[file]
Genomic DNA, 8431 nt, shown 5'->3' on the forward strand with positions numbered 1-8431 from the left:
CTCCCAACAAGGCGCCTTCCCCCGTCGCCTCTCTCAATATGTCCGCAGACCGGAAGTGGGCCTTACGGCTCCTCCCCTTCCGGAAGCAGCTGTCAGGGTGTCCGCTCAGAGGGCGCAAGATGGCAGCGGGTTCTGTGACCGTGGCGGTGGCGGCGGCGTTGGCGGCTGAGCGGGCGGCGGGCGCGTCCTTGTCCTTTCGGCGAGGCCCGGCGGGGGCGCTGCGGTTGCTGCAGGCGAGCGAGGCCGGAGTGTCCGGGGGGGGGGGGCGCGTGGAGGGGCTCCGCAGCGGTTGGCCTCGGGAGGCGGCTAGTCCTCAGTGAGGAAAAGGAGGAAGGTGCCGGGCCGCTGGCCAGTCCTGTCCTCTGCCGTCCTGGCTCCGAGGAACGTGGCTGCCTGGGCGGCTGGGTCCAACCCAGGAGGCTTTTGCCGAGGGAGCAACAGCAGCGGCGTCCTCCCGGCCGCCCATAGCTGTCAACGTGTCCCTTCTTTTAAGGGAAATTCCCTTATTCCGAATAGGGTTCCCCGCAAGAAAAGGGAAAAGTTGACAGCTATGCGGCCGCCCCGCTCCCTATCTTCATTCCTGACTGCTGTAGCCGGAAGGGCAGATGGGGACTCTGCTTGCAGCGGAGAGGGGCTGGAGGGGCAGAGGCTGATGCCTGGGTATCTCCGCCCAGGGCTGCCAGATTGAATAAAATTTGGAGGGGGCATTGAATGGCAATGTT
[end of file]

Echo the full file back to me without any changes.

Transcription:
Genomic DNA, 8431 nt, shown 5'->3' on the forward strand with positions numbered 1-8431 from the left:
CTCCCAACAAGGCGCCTTCCCCCGTCGCCTCTCTCAATATGTCCGCAGACCGGAAGTGGGCCTTACGGCTCCTCCCCTTCCGGAAGCAGCTGTCAGGGTGTCCGCTCAGAGGGCGCAAGATGGCAGCGGGTTCTGTGACCGTGGCGGTGGCGGCGGCGTTGGCGGCTGAGCGGGCGGCGGGCGCGTCCTTGTCCTTTCGGCGAGGCCCGGCGGGGGCGCTGCGGTTGCTGCAGGCGAGCGAGGCCGGAGTGTCCGGGGGGGGGGGGCGCGTGGAGGGGCTCCGCAGCGGTTGGCCTCGGGAGGCGGCTAGTCCTCAGTGAGGAAAAGGAGGAAGGTGCCGGGCCGCTGGCCAGTCCTGTCCTCTGCCGTCCTGGCTCCGAGGAACGTGGCTGCCTGGGCGGCTGGGTCCAACCCAGGAGGCTTTTGCCGAGGGAGCAACAGCAGCGGCGTCCTCCCGGCCGCCCATAGCTGTCAACGTGTCCCTTCTTTTAAGGGAAATTCCCTTATTCCGAATAGGGTTCCCCGCAAGAAAAGGGAAAAGTTGACAGCTATGCGGCCGCCCCGCTCCCTATCTTCATTCCTGACTGCTGTAGCCGGAAGGGCAGATGGGGACTCTGCTTGCAGCGGAGAGGGGCTGGAGGGGCAGAGGCTGATGCCTGGGTATCTCCGCCCAGGGCTGCCAGATTGAATAAAATTTGGAGGGGGCATTGAATGGCAATGTT